3) Theater people are the same everywhere! You may think you are off to meet a whole new species of people (Midwesterners, Floridians, etc.) but chances are that most theater people have come from / went to school in / worked in New York, Chicago or LA and even if they didn’t, we all speak the same language. Almost everyone I have met who works in theater professionally started out as an actor in middle school or high school productions and turns out we all still know the same acting games and probably worked on a production of You Can’t Take It With You at some point in our lives. If you’re working on the East Coast chances are that all the non-local actors and designers are New York based. So conversations on the first day of rehearsal about “where are you from?” very quickly turn into conversations about your favorite bar in Bushwick or bakery in Astoria.   It really does start to feel like you are part of a secret tribe.

4) The more experienced actors / artists have the life on the road down to a science. I packed very lightly for my trip in Cleveland, confusing a five-week out of town gig with a two-week vacation. I spent the first two weeks realizing all the things I forgot to bring: a hair dryer, enough pairs of socks, my checkbook, etc. The veteran artists know what’s up. They come prepared. One actor told me how he learned to pack zip lock bags of all of his most frequently used spices (not something you want to have to completely buy from scratch every time). Another designer told me she always packs a small cutting board, a sharp knife and a wine opener because as a designer in town just for tech she is often put up at a hotel. Those essentials allow her to at least make a sandwich or have a glass of wine out of her hotel room and save significant money. Another actor carries his favorite spider man coffee mug everywhere he goes. You would be surprised how much one or two familiar objects can make a temporary apartment feel a little more like home.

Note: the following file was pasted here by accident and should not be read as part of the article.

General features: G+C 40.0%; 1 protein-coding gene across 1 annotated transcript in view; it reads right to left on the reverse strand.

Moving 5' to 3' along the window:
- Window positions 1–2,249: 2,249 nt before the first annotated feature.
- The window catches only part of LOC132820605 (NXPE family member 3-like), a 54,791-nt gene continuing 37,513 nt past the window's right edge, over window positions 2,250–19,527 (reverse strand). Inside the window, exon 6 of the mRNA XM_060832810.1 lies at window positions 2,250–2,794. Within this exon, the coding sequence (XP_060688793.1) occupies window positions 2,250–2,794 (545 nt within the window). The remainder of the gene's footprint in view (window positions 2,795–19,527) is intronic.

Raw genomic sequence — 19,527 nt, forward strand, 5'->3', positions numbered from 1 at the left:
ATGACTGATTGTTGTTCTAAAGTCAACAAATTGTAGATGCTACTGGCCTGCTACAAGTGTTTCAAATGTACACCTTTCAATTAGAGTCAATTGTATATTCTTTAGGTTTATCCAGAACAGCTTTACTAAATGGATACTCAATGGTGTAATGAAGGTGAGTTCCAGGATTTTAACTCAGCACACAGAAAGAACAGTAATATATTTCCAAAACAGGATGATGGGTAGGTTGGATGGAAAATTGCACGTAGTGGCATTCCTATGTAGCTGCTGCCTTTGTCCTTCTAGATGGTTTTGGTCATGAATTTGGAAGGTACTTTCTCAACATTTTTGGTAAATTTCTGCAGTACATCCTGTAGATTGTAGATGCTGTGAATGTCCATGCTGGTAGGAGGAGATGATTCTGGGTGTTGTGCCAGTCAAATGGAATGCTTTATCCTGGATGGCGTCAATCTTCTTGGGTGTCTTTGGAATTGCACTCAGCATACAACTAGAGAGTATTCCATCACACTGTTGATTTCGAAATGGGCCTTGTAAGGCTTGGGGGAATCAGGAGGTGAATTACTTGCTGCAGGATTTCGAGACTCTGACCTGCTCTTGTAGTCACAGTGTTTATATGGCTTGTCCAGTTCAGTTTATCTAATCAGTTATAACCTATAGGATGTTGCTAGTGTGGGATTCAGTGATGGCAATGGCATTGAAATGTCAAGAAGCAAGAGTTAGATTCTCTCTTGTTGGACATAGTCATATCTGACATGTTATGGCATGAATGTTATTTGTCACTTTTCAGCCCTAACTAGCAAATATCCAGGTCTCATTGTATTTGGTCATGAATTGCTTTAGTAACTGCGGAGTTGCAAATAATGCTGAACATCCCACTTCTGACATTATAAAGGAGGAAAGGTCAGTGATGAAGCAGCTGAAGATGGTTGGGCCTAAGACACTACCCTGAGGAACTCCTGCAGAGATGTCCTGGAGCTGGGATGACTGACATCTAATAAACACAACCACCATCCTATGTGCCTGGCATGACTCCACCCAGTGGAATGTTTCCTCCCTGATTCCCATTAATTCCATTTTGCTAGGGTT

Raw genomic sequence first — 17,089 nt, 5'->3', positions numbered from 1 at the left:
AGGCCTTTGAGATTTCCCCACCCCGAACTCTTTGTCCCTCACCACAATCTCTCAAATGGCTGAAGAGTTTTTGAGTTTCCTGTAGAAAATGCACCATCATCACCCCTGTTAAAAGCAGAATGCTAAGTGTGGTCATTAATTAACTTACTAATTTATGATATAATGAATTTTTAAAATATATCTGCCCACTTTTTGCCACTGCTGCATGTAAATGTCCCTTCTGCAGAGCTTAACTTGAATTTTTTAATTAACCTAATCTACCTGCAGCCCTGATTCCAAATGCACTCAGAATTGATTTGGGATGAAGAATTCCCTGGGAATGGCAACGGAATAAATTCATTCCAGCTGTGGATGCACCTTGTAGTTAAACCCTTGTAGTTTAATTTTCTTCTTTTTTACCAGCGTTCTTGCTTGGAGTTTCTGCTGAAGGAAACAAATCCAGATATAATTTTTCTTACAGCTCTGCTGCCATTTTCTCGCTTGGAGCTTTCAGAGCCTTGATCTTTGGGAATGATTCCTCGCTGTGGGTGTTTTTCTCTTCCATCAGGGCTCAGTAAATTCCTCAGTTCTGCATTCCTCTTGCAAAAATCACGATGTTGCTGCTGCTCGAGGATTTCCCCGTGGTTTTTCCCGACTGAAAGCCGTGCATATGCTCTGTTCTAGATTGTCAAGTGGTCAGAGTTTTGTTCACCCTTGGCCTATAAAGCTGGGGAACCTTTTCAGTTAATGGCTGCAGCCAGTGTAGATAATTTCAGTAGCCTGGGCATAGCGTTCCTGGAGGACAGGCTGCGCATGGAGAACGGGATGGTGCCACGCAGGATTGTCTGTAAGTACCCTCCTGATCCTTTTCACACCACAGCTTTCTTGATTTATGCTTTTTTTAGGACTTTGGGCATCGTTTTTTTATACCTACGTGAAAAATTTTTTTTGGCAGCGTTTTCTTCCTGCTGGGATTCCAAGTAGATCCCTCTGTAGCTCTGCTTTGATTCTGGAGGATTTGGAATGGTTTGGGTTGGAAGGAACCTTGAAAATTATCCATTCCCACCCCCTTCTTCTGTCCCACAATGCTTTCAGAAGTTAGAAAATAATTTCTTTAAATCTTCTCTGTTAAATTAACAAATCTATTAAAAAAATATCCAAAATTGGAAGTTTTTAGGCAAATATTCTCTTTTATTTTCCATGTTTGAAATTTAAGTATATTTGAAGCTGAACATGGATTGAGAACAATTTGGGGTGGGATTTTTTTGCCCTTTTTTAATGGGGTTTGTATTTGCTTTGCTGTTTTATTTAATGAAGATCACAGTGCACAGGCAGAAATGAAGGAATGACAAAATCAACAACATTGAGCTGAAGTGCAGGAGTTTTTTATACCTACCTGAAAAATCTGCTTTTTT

5) The New York artists will be jealous of the local artists lives and vice versa. Did you know you can buy a beautiful single family home in Cleveland for only $125,000??!  Did you know that in Sarasota you really can swim in December??! (ok, you might have known that). My point is, we all make lifestyle choices in our careers and working out of town is a fascinating way to have a glimpse into possible alternate realities. I find that the local artists often reminisce about their days in New York and miss the opportunity to constantly see hot new theater, to develop new plays and musicals, be part of the larger theater community and live in the glamorous city. I find that New York based artists (desperate for a break from the city) are in awe of how “normal” the lives of regionally-based artists can be. They can afford to own houses? They have how many kids? They have stable teaching gigs and 401(k)’s?  We make these choices for myriad personal and professional reasons and often re-make them over the length of our career. Working out of town opens up your horizons to different ways of being a working artist. And even if working in Cleveland for six weeks doesn’t make you want to move to the Midwest and buy a car, it at least gives you the headspace to remember why it is you choose to stay in the city (despite the rent that is too damn high, the MTA and the rats). Which brings me to my final point about working out of town:

New York will wait for you. One of the greatest things about working out of town is coming back home. You appreciate your partner, your friends, your apartment, your favorite corner Thai place, your life so much more after taking a break from it. And if you’re lucky, you come home with a whole new group of collaborators and friends, some of whom probably live in your neighborhood. Because there is a secret tribe of traveling theater people. And you are a part of it.